how to get relief from seasonal allergy symptoms

Updated June 8, 2021

You may notice that you cough or sneeze more at certain times of the year. Maybe your nose gets stuffy or runny in the spring and summer.

If that’s the case, there may be a simple explanation. You could be suffering from seasonal allergies.

Although the symptoms can be a nuisance, there are ways you can find relief.

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What Are Seasonal Allergies?

Seasonal allergies are also known as “hay fever” or “allergic rhinitis.” More than 19 million American adults and more than 5 million children suffer from seasonal allergies, according to the Centers for Disease Control and Prevention (CDC).

Seasonal allergies commonly occur as a reaction to pollen in the outdoor air. Trees, mold spores, and grasses/weeds can create pollen, which is a powdery substance.

Your immune system may overreact to pollen, causing seasonal allergies.

Seasonal allergies most commonly occur in the spring, summer, and early fall. But factors like the weather can cause pollination to begin sooner or end later, extending allergy season.

Seasonal Allergy Symptoms

People with seasonal allergies may experience many different symptoms. The symptoms may be similar to a cold, but they generally last longer than one or two weeks.

Common symptoms include:

  • Sneezing
  • Stuffy or runny nose
  • Itchy or red eyes and/or throat
  • Sore throat
  • Loss of taste
  • Mucus accumulation in back of nose/throat
  • Congestion or popping of the ears
  • Mouth breathing during sleep or trouble sleeping that causes fatigue during the day

The severity of symptoms may depend on the person, the time of the year, and pollen levels.

Seasonal Allergy Treatment Options

Although seasonal allergies can be difficult, there are many different ways you can lessen your symptoms.

  • Avoid going outside: Monitor pollen and mold counts in the weather forecast. Try to stay inside on days with higher counts. Warm and windy days tend to have higher pollen counts. In spring/early summer, pollen counts are higher in the evening. In late summer/early fall, pollen counts are higher in the morning.
  • Keep windows and doors closed: Make sure the windows and doors of your house and car are closed, especially during peak pollen times.
  • Wear a mask: If you’re outside and are worried about pollen, wearing a mask can help protect your nose and mouth.
  • Wear a hat and/or sunglasses when outside: This can keep pollen out of your hair and eyes.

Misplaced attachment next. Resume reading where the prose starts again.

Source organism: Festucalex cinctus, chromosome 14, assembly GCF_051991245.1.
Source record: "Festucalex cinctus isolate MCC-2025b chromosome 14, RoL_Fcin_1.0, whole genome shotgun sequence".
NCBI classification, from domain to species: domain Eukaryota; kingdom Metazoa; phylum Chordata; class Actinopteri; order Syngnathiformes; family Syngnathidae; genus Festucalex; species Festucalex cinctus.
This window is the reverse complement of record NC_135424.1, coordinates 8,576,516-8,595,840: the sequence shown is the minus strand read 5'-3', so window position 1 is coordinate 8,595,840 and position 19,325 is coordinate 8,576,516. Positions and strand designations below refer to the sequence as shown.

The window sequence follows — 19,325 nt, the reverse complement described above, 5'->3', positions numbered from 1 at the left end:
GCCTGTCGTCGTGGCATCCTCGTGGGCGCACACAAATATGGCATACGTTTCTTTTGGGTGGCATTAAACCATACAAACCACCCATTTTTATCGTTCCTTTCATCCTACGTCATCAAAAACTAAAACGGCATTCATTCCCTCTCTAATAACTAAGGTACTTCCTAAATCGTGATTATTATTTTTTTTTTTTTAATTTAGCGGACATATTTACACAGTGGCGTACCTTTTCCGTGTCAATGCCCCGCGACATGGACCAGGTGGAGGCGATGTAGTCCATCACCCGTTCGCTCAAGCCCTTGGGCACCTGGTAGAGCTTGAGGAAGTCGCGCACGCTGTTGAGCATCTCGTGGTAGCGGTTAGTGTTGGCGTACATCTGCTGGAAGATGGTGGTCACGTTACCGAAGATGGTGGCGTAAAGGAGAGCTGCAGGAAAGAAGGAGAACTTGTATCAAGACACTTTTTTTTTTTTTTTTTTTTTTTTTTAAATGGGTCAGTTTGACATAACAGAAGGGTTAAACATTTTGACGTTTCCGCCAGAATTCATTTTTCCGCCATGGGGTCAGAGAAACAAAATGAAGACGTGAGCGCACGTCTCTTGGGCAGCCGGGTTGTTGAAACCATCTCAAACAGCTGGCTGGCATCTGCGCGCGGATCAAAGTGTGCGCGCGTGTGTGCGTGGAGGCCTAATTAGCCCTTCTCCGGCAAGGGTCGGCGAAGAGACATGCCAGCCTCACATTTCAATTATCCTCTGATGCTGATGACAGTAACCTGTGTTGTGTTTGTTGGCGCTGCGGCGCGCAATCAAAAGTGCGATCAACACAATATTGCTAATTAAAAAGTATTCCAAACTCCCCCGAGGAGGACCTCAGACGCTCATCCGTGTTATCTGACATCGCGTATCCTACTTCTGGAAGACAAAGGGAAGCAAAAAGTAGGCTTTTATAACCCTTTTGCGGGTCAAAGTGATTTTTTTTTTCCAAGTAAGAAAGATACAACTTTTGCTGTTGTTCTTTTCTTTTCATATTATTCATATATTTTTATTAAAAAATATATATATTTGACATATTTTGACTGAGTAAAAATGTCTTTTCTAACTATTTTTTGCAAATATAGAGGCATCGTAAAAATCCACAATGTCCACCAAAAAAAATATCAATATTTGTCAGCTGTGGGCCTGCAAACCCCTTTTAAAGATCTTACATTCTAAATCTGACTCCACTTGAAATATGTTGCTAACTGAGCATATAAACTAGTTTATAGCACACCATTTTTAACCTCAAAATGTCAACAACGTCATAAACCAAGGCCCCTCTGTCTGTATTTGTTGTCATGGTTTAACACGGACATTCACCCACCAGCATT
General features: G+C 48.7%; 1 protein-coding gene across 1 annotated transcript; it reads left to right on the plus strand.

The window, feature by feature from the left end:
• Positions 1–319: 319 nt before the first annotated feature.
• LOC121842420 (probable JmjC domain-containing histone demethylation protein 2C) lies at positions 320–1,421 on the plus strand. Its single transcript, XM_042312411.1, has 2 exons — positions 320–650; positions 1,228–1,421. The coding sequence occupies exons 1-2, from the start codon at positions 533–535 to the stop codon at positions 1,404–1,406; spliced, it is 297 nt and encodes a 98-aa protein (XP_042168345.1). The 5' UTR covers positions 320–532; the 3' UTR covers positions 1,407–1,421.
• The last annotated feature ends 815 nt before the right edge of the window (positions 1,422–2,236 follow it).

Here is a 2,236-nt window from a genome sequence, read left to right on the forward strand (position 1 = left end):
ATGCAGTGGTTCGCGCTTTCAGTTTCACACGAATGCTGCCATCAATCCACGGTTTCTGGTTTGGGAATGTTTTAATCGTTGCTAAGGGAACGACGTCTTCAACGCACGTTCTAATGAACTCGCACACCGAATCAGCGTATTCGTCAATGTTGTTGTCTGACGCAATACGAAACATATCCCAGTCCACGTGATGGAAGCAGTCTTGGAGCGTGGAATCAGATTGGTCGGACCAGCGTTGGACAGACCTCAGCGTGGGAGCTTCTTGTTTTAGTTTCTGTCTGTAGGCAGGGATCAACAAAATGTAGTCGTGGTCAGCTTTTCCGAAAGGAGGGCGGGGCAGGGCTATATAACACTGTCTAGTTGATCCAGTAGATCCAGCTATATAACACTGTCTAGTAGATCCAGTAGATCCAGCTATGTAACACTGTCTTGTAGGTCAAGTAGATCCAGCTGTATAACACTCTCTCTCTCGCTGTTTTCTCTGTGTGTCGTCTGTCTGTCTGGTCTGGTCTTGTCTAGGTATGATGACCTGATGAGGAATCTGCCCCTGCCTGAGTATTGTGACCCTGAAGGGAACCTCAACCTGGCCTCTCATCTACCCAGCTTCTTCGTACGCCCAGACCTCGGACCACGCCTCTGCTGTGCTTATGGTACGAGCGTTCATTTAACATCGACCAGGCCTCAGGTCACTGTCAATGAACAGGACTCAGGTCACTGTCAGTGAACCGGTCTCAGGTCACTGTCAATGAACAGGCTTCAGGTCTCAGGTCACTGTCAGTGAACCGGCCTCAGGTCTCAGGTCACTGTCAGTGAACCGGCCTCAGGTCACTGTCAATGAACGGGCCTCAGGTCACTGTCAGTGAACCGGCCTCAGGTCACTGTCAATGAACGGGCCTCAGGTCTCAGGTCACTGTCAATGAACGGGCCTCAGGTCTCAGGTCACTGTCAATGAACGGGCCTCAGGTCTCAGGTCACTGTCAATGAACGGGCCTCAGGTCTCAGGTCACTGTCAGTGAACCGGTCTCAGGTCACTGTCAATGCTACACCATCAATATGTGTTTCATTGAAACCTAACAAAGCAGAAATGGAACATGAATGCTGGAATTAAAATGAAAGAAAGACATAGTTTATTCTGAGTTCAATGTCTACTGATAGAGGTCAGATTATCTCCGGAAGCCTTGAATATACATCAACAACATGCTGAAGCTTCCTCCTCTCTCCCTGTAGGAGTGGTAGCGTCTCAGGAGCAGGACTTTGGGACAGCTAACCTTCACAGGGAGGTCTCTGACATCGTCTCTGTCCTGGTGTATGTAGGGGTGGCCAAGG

• Clean up: Wash your hands, take a shower, wash your hair, and/or change clothes after being outside.

Certain types of medications also can relieve symptoms from seasonal allergies. Many of those drugs are available over the counter.

  • Corticosteroid nasal sprays: These are often the first medicine for seasonal allergies. They can reduce inflammation in your nose and relieve all different seasonal allergy symptoms. They also don’t have many side effects.
  • Antihistamines: These can relieve symptoms like sneezing, runny nose, stuffiness, and itching in your nose and eyes. There are different antihistamines, which can come as a pill, liquid, or nasal spray.
  • Decongestants: Decongestants can help relieve a stuffy nose. There are different types of decongestants, including pills, liquids, nasal sprays, and nose drops. You shouldn’t use decongestant sprays and drops for longer than a few days. Using them long-term could cause more permanent congestion.
  • Allergy shots (immunotherapy): If over-the-counter medicines don’t solve your allergies, your doctor may recommend allergy shots. The shots expose you to gradually increasing amounts of your allergens over an extended period of time. Over time, your immune system will be less likely to overreact when it is exposed to pollen or other allergens.

If seasonal allergies are causing you problems, talk to your doctor for advice on treatment.

The UPMC Sino-Nasal Disorders and Allergy Center can treat a wide variety of conditions, including seasonal allergies. For more information or to schedule an appointment, contact one of our several locations.

Related Articles

Sources
American College of Allergy, Asthma & Immunology. Seasonal Allergies. Centers for Disease Control and Prevention. FastStats: Allergies and Hay Fever. Seasonal Allergies. Merck Manual: Consumer Version. National Institutes of Health. What Triggers Seasonal Allergies?. NIH Medline Plus Magazine. Allergy and Asthma Foundation of America. Pollen Allergies.

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